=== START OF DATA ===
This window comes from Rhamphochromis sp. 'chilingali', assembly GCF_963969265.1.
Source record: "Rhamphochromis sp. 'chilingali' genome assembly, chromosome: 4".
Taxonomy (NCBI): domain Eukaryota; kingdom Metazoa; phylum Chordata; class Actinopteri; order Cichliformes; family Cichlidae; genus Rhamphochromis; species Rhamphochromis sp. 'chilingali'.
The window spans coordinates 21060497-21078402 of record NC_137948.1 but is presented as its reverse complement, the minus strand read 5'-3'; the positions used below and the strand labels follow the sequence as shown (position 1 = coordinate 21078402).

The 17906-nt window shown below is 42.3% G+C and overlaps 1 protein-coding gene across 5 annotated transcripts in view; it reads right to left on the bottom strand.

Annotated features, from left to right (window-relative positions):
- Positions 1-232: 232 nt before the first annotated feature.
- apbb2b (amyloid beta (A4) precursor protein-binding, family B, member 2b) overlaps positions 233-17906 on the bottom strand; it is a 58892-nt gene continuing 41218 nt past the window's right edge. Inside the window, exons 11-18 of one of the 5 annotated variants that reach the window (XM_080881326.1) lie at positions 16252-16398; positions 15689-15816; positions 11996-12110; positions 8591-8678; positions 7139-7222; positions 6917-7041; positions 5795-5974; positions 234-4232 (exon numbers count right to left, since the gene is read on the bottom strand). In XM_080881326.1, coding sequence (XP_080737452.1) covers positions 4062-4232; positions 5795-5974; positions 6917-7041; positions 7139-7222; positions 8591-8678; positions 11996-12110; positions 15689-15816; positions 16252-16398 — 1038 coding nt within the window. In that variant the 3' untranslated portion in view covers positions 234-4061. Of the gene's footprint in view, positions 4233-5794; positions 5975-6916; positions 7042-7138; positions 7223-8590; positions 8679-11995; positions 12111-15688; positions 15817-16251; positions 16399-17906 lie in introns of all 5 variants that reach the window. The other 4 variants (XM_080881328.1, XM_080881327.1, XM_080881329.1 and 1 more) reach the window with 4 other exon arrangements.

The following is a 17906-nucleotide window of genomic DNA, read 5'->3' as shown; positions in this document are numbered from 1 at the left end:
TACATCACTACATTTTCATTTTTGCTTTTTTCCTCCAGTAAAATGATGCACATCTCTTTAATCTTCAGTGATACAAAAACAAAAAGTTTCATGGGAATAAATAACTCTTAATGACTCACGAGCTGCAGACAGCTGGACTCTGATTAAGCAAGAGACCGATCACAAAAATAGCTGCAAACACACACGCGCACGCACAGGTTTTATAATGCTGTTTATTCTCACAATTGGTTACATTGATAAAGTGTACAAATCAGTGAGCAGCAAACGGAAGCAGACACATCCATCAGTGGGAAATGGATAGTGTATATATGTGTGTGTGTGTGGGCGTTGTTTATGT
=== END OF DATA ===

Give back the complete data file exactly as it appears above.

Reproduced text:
This window comes from Rhamphochromis sp. 'chilingali', assembly GCF_963969265.1.
Source record: "Rhamphochromis sp. 'chilingali' genome assembly, chromosome: 4".
Taxonomy (NCBI): domain Eukaryota; kingdom Metazoa; phylum Chordata; class Actinopteri; order Cichliformes; family Cichlidae; genus Rhamphochromis; species Rhamphochromis sp. 'chilingali'.
The window spans coordinates 21060497-21078402 of record NC_137948.1 but is presented as its reverse complement, the minus strand read 5'-3'; the positions used below and the strand labels follow the sequence as shown (position 1 = coordinate 21078402).

The 17906-nt window shown below is 42.3% G+C and overlaps 1 protein-coding gene across 5 annotated transcripts in view; it reads right to left on the bottom strand.

Annotated features, from left to right (window-relative positions):
- Positions 1-232: 232 nt before the first annotated feature.
- apbb2b (amyloid beta (A4) precursor protein-binding, family B, member 2b) overlaps positions 233-17906 on the bottom strand; it is a 58892-nt gene continuing 41218 nt past the window's right edge. Inside the window, exons 11-18 of one of the 5 annotated variants that reach the window (XM_080881326.1) lie at positions 16252-16398; positions 15689-15816; positions 11996-12110; positions 8591-8678; positions 7139-7222; positions 6917-7041; positions 5795-5974; positions 234-4232 (exon numbers count right to left, since the gene is read on the bottom strand). In XM_080881326.1, coding sequence (XP_080737452.1) covers positions 4062-4232; positions 5795-5974; positions 6917-7041; positions 7139-7222; positions 8591-8678; positions 11996-12110; positions 15689-15816; positions 16252-16398 — 1038 coding nt within the window. In that variant the 3' untranslated portion in view covers positions 234-4061. Of the gene's footprint in view, positions 4233-5794; positions 5975-6916; positions 7042-7138; positions 7223-8590; positions 8679-11995; positions 12111-15688; positions 15817-16251; positions 16399-17906 lie in introns of all 5 variants that reach the window. The other 4 variants (XM_080881328.1, XM_080881327.1, XM_080881329.1 and 1 more) reach the window with 4 other exon arrangements.

The following is a 17906-nucleotide window of genomic DNA, read 5'->3' as shown; positions in this document are numbered from 1 at the left end:
TACATCACTACATTTTCATTTTTGCTTTTTTCCTCCAGTAAAATGATGCACATCTCTTTAATCTTCAGTGATACAAAAACAAAAAGTTTCATGGGAATAAATAACTCTTAATGACTCACGAGCTGCAGACAGCTGGACTCTGATTAAGCAAGAGACCGATCACAAAAATAGCTGCAAACACACACGCGCACGCACAGGTTTTATAATGCTGTTTATTCTCACAATTGGTTACATTGATAAAGTGTACAAATCAGTGAGCAGCAAACGGAAGCAGACACATCCATCAGTGGGAAATGGATAGTGTATATATGTGTGTGTGTGTGGGCGTTGTTTATGT